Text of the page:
The conservation community tends to promote “nature” and outdoor recreation as a visit to iconic national parks or individual experiences in remote places (e.g., a hunter alone in the woods or a single canoer on a remote lake). Yet the majority of Americans don’t have the time or money to experience nature in this way. “Most Americans will never visit the Grand Canyon,” Seng said.
If people are convinced that “nature” is something they can only experience at a distant place, they will miss out on its benefits. “We need to redefine connecting to nature and make it okay to have a great experience close to home. League chapters – especially those that own land in local areas – have a huge opportunity to help redefine nature to everyone’s benefit.”
2. Be Social
Nature experienced alone can be a powerful thing, but this is not the primary way Americans experience nature today. The study showed that when people talk about their most memorable moments and special places outdoors, it involves being with people they care about. In fact, 51 percent of adults indicated they do not like being in nature by themselves – particularly young and middle-aged adults.
“Americans make time for nature when they have the social support to do so and when the activities involve their friends and family – especially among younger generations,” Seng explained. The same is true for attracting new participants to hunting and fishing.
3. Engage the Millennial Generation
Millennials are very interested in taking their place as the next great generation of conservationists, Seng said. “It’s just an obvious connection. The work you’re doing – stream cleanups, Save Our Streams, and beyond – is a natural place to engage millennials and build out the relationship from there.”
So if we want to engage millennials in conservation and the outdoors, where do we find them?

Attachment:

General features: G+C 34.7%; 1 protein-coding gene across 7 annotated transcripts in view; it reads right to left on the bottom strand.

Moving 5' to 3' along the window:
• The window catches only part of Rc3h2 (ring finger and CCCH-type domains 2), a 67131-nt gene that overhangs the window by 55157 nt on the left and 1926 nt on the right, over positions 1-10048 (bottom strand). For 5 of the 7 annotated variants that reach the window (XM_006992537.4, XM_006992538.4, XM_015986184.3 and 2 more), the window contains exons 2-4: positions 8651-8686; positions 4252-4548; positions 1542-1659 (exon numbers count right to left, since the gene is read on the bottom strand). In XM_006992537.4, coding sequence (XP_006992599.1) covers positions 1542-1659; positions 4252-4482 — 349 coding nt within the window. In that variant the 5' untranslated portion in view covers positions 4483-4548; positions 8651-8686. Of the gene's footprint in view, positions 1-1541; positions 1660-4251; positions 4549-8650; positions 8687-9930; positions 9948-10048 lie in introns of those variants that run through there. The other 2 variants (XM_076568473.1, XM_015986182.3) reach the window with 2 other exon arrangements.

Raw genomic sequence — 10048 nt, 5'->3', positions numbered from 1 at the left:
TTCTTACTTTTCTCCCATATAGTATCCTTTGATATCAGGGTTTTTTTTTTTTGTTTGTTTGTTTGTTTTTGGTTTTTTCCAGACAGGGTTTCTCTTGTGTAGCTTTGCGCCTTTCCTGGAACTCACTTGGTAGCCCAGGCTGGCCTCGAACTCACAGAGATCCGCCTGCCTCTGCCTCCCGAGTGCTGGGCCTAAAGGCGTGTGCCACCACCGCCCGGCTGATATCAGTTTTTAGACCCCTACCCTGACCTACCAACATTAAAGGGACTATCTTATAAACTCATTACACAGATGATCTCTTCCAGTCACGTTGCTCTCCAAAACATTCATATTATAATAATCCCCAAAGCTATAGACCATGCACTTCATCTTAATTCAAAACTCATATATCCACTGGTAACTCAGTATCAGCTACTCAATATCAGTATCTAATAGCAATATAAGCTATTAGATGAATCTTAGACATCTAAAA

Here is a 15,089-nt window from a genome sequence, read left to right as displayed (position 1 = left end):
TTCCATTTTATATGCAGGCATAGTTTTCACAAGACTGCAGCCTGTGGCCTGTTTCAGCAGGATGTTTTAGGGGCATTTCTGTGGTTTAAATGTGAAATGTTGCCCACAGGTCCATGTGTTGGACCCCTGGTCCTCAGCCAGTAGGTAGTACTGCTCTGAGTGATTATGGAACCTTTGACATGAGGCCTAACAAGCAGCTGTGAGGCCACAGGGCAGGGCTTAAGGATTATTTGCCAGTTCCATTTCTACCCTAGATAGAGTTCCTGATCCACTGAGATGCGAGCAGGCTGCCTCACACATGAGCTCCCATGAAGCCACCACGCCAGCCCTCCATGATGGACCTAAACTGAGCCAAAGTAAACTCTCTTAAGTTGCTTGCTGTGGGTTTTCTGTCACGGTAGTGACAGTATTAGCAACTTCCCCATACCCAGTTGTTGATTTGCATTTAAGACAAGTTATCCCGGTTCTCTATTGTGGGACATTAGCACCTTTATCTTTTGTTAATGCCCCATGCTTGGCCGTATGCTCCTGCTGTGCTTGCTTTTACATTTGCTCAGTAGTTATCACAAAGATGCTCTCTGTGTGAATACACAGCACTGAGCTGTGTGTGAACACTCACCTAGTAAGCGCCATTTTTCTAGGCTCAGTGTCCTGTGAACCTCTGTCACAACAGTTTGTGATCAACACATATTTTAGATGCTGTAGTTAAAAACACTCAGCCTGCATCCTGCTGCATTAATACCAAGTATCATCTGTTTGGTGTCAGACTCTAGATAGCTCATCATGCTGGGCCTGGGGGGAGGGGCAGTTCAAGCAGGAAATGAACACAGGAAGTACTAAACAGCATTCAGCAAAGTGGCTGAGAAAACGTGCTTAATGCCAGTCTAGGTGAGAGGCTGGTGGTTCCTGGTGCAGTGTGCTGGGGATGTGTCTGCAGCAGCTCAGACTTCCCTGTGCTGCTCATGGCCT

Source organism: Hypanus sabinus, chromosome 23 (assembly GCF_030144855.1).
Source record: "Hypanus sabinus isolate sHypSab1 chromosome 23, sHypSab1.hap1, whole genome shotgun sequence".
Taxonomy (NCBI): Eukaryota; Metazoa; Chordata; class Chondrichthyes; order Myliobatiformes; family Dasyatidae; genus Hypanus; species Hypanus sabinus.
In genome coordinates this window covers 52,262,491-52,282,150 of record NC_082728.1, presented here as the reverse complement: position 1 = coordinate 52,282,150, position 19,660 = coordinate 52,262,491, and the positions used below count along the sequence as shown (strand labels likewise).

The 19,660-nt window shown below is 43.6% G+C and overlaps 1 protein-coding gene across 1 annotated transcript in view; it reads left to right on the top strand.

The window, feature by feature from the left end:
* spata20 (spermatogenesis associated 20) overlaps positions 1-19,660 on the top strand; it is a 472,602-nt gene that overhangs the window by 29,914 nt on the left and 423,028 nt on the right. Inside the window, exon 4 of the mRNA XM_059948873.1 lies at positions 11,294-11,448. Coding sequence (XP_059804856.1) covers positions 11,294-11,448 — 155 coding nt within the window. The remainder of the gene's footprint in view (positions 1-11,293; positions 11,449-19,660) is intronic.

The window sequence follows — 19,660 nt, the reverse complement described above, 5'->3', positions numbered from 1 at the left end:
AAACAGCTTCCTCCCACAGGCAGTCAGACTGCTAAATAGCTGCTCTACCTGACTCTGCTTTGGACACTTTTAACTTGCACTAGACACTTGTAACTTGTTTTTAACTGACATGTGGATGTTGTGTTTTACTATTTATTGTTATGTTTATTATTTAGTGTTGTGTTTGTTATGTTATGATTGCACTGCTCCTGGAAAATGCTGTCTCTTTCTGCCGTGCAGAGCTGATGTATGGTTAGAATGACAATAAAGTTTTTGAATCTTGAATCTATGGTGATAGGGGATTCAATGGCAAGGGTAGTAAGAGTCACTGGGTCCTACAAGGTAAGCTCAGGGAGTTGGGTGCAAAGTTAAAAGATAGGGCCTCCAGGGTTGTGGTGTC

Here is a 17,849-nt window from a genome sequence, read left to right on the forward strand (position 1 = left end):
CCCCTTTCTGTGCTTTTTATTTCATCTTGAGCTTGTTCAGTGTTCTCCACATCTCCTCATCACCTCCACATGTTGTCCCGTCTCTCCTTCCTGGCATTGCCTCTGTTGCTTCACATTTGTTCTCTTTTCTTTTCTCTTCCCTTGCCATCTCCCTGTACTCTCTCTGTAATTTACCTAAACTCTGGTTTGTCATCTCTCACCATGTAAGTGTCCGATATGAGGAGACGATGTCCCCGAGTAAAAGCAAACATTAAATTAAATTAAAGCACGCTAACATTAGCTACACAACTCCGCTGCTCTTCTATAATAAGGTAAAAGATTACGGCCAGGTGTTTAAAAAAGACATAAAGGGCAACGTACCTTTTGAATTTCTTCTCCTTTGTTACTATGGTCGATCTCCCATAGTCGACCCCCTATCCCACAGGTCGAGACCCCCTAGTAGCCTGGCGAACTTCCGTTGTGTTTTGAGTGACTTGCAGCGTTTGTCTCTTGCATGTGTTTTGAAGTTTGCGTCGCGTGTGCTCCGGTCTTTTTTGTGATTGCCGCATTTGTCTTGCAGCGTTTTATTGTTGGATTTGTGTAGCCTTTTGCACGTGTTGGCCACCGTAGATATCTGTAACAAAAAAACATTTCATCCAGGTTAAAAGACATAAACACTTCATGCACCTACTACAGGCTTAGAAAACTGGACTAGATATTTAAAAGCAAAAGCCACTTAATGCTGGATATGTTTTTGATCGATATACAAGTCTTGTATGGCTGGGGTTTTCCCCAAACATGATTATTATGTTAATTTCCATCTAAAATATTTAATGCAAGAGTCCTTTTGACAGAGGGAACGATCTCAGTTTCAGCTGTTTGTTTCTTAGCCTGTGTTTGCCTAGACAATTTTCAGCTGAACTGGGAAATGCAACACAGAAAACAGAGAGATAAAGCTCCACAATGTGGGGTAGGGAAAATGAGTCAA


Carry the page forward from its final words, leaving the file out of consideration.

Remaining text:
Online: When millennials are looking for information, more than 95 percent start by searching the Internet. “Be sure you have an accurate and engaging web presence, because they spend a LOT of time on the Internet,” Seng advised.
Communities of Interest: Millennials are more likely to be members of “communities of interest” than “communities of place.” Involvement in place-based activities around neighborhoods and with civic and church groups has declined, replaced by interest- based online communities. “There are social media groups and list servs for anything you can think of! And that’s where people are going to meet other people with shared interests.” Seng said. Presenting what your chapter has to offer – such as a shooting range or fishing lake – in these communities of interest is the key to finding and engaging millennials.
Next Conservation Generation
“There is a lot at stake at this point in history of conservation,” Seng urged. “The Izaak Walton League, as well as the entire conservation community, is not just in the business of providing a place for nature to thrive. You are not just in the business of providing recreational opportunities or conservation advocacy (as important as those things are). When you help conserve species, protect and restore habitats, and guide environmental policy, you are in the business of helping Americans live happier, healthier lives. You are in the business of helping children develop socially, psychologically, and physically. You are in the business of helping create places where Americans want to live, work, and flourish. Connection to nature and wildlife is fundamental to the economic and social wellbeing of our country and a critical component of American culture and history.”
“There are plenty of people in younger generations who are just as interested in nature and conservation as older generations are, but they may have very different expectations about how to get to that same place,” Seng concluded. “The challenge is whether you are willing to adapt your approach to make it more appealing and welcoming to the next generation of conservationists.”
See the videos and slides from our convention speakers
Read the resolutions passed at convention
Meet our award winners